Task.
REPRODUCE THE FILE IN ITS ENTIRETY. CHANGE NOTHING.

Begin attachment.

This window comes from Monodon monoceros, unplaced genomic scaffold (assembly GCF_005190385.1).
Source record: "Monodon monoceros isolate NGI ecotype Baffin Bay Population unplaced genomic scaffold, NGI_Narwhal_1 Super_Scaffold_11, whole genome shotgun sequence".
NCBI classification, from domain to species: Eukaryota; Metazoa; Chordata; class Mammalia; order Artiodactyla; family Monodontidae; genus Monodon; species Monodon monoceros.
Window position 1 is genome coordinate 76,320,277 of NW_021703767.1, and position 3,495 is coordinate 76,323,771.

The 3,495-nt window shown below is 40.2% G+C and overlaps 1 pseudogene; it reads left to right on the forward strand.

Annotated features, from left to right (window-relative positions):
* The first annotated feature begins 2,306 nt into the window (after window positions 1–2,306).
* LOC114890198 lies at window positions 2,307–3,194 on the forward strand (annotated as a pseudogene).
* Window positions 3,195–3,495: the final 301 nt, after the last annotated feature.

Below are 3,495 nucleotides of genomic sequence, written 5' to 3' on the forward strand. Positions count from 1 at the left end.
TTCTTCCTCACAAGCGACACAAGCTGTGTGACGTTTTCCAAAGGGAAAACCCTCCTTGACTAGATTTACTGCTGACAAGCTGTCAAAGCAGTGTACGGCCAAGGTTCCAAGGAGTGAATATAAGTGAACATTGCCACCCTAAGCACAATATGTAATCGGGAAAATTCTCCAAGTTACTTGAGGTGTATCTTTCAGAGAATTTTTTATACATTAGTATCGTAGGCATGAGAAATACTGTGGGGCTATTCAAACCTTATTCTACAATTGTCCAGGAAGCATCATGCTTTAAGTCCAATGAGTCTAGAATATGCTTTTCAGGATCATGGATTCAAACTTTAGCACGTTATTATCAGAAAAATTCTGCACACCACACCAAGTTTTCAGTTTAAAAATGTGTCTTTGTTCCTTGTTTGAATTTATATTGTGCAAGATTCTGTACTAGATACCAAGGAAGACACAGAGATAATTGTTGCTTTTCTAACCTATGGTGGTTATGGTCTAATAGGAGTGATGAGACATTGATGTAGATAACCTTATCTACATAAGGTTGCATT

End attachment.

This window comes from Monodon monoceros, unplaced genomic scaffold (assembly GCF_005190385.1).
Source record: "Monodon monoceros isolate NGI ecotype Baffin Bay Population unplaced genomic scaffold, NGI_Narwhal_1 Super_Scaffold_11, whole genome shotgun sequence".
NCBI classification, from domain to species: Eukaryota; Metazoa; Chordata; class Mammalia; order Artiodactyla; family Monodontidae; genus Monodon; species Monodon monoceros.
Window position 1 is genome coordinate 76,320,277 of NW_021703767.1, and position 3,495 is coordinate 76,323,771.

The 3,495-nt window shown below is 40.2% G+C and overlaps 1 pseudogene; it reads left to right on the forward strand.

Annotated features, from left to right (window-relative positions):
* The first annotated feature begins 2,306 nt into the window (after window positions 1–2,306).
* LOC114890198 lies at window positions 2,307–3,194 on the forward strand (annotated as a pseudogene).
* Window positions 3,195–3,495: the final 301 nt, after the last annotated feature.

Below are 3,495 nucleotides of genomic sequence, written 5' to 3' on the forward strand. Positions count from 1 at the left end.
TTCTTCCTCACAAGCGACACAAGCTGTGTGACGTTTTCCAAAGGGAAAACCCTCCTTGACTAGATTTACTGCTGACAAGCTGTCAAAGCAGTGTACGGCCAAGGTTCCAAGGAGTGAATATAAGTGAACATTGCCACCCTAAGCACAATATGTAATCGGGAAAATTCTCCAAGTTACTTGAGGTGTATCTTTCAGAGAATTTTTTATACATTAGTATCGTAGGCATGAGAAATACTGTGGGGCTATTCAAACCTTATTCTACAATTGTCCAGGAAGCATCATGCTTTAAGTCCAATGAGTCTAGAATATGCTTTTCAGGATCATGGATTCAAACTTTAGCACGTTATTATCAGAAAAATTCTGCACACCACACCAAGTTTTCAGTTTAAAAATGTGTCTTTGTTCCTTGTTTGAATTTATATTGTGCAAGATTCTGTACTAGATACCAAGGAAGACACAGAGATAATTGTTGCTTTTCTAACCTATGGTGGTTATGGTCTAATAGGAGTGATGAGACATTGATGTAGATAACCTTATCTACATAAGGTTGCATT